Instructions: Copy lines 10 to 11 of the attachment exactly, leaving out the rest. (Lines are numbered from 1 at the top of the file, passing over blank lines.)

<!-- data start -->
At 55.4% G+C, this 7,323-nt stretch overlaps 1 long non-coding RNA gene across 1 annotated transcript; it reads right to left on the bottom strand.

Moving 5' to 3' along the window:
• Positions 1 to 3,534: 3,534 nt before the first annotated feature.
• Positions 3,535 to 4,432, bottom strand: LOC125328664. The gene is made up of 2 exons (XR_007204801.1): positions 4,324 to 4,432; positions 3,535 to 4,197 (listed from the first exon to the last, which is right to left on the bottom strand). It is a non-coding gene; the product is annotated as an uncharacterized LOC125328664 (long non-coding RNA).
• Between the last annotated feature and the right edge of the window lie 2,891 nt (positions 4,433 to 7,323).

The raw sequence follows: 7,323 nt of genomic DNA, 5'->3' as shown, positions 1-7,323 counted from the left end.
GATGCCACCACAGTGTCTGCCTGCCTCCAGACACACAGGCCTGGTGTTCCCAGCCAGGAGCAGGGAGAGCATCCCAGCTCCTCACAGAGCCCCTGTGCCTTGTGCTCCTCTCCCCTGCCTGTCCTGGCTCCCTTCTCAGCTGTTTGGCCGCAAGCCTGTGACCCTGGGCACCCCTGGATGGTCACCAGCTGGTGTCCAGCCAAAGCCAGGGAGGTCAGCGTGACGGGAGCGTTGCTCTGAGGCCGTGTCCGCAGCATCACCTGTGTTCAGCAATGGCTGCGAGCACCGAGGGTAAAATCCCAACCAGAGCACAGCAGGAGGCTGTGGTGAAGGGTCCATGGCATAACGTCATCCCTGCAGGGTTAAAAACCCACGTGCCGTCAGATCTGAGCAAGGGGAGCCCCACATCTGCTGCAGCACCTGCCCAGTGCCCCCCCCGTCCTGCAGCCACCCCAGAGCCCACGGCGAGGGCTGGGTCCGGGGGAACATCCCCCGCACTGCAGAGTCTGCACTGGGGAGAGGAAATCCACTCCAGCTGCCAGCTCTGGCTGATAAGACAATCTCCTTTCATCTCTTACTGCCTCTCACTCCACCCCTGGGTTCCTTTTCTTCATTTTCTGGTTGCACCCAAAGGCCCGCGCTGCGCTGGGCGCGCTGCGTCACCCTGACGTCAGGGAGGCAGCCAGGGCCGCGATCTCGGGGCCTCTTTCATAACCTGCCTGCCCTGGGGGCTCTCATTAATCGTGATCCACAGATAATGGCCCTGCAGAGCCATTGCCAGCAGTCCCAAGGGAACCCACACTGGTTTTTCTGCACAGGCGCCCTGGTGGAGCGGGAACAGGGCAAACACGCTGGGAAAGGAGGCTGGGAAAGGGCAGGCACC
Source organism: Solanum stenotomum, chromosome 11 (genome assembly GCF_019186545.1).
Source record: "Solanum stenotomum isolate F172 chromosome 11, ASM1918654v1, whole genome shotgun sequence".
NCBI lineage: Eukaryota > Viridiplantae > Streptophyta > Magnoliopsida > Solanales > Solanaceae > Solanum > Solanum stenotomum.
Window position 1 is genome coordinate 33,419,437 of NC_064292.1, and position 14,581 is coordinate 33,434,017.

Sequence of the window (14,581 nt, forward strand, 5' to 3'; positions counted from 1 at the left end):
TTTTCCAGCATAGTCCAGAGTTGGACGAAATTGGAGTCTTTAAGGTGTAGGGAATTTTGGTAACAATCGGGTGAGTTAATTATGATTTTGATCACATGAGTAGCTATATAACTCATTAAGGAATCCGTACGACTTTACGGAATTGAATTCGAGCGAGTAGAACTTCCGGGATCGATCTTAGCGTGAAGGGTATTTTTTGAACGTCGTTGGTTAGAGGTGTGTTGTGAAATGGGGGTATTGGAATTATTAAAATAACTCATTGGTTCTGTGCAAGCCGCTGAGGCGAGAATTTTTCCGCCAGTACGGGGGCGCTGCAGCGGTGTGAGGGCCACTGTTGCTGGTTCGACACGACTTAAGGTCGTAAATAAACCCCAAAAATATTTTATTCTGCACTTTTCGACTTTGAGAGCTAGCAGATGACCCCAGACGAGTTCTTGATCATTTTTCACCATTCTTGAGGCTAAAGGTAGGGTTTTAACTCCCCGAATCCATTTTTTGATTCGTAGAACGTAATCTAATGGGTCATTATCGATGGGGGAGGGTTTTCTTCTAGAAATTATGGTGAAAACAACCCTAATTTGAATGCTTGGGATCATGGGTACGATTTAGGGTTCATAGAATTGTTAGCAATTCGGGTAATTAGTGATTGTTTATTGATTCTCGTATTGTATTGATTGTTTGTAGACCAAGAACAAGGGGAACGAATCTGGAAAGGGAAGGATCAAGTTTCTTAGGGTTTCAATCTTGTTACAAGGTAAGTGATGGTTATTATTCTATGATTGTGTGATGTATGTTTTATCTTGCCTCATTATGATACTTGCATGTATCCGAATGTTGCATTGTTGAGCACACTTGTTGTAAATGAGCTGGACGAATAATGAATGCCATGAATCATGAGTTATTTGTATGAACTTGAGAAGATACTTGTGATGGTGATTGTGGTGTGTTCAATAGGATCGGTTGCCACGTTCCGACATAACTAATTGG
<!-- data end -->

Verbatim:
NCBI lineage: Eukaryota > Viridiplantae > Streptophyta > Magnoliopsida > Solanales > Solanaceae > Solanum > Solanum stenotomum.
Window position 1 is genome coordinate 33,419,437 of NC_064292.1, and position 14,581 is coordinate 33,434,017.